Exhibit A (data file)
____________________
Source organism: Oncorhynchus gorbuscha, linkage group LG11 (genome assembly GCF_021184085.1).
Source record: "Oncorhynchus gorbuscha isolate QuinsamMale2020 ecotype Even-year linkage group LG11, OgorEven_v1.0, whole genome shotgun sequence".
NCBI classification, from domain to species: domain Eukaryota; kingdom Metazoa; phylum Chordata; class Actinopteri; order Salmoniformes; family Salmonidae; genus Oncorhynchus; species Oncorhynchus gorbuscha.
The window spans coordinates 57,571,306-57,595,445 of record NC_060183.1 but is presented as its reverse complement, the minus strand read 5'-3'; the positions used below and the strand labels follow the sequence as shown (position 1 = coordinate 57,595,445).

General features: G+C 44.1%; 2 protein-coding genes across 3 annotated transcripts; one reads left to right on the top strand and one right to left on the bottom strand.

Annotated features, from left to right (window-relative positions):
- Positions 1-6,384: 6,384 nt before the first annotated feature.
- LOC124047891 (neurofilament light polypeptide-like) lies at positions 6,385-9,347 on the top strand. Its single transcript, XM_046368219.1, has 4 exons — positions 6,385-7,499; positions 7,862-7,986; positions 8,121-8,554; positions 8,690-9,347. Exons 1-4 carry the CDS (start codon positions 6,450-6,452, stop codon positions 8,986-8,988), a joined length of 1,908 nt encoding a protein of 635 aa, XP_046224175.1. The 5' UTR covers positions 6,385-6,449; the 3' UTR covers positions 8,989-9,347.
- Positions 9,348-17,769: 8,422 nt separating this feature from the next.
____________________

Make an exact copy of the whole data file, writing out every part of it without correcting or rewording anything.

Source organism: Oncorhynchus gorbuscha, linkage group LG11 (genome assembly GCF_021184085.1).
Source record: "Oncorhynchus gorbuscha isolate QuinsamMale2020 ecotype Even-year linkage group LG11, OgorEven_v1.0, whole genome shotgun sequence".
NCBI classification, from domain to species: domain Eukaryota; kingdom Metazoa; phylum Chordata; class Actinopteri; order Salmoniformes; family Salmonidae; genus Oncorhynchus; species Oncorhynchus gorbuscha.
The window spans coordinates 57,571,306-57,595,445 of record NC_060183.1 but is presented as its reverse complement, the minus strand read 5'-3'; the positions used below and the strand labels follow the sequence as shown (position 1 = coordinate 57,595,445).

General features: G+C 44.1%; 2 protein-coding genes across 3 annotated transcripts; one reads left to right on the top strand and one right to left on the bottom strand.

Annotated features, from left to right (window-relative positions):
- Positions 1-6,384: 6,384 nt before the first annotated feature.
- LOC124047891 (neurofilament light polypeptide-like) lies at positions 6,385-9,347 on the top strand. Its single transcript, XM_046368219.1, has 4 exons — positions 6,385-7,499; positions 7,862-7,986; positions 8,121-8,554; positions 8,690-9,347. Exons 1-4 carry the CDS (start codon positions 6,450-6,452, stop codon positions 8,986-8,988), a joined length of 1,908 nt encoding a protein of 635 aa, XP_046224175.1. The 5' UTR covers positions 6,385-6,449; the 3' UTR covers positions 8,989-9,347.
- Positions 9,348-17,769: 8,422 nt separating this feature from the next.